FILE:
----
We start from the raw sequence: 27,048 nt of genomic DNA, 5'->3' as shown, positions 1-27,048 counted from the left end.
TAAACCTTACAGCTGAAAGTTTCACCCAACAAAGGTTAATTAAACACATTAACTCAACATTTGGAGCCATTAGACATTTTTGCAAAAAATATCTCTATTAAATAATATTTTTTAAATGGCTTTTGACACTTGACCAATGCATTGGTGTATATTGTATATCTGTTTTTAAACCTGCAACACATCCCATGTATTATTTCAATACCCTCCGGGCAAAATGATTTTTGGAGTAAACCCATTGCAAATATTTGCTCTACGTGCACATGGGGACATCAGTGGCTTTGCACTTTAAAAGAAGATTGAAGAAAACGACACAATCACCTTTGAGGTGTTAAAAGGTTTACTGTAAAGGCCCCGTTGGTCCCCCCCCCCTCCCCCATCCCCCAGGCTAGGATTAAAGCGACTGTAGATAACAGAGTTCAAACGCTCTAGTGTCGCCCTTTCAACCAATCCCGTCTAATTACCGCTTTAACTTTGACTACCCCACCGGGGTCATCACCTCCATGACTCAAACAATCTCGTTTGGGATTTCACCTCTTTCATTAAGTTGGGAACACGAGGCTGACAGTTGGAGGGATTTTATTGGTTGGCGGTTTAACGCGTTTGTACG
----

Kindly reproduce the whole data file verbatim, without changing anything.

We start from the raw sequence: 27,048 nt of genomic DNA, 5'->3' as shown, positions 1-27,048 counted from the left end.
TAAACCTTACAGCTGAAAGTTTCACCCAACAAAGGTTAATTAAACACATTAACTCAACATTTGGAGCCATTAGACATTTTTGCAAAAAATATCTCTATTAAATAATATTTTTTAAATGGCTTTTGACACTTGACCAATGCATTGGTGTATATTGTATATCTGTTTTTAAACCTGCAACACATCCCATGTATTATTTCAATACCCTCCGGGCAAAATGATTTTTGGAGTAAACCCATTGCAAATATTTGCTCTACGTGCACATGGGGACATCAGTGGCTTTGCACTTTAAAAGAAGATTGAAGAAAACGACACAATCACCTTTGAGGTGTTAAAAGGTTTACTGTAAAGGCCCCGTTGGTCCCCCCCCCCTCCCCCATCCCCCAGGCTAGGATTAAAGCGACTGTAGATAACAGAGTTCAAACGCTCTAGTGTCGCCCTTTCAACCAATCCCGTCTAATTACCGCTTTAACTTTGACTACCCCACCGGGGTCATCACCTCCATGACTCAAACAATCTCGTTTGGGATTTCACCTCTTTCATTAAGTTGGGAACACGAGGCTGACAGTTGGAGGGATTTTATTGGTTGGCGGTTTAACGCGTTTGTACG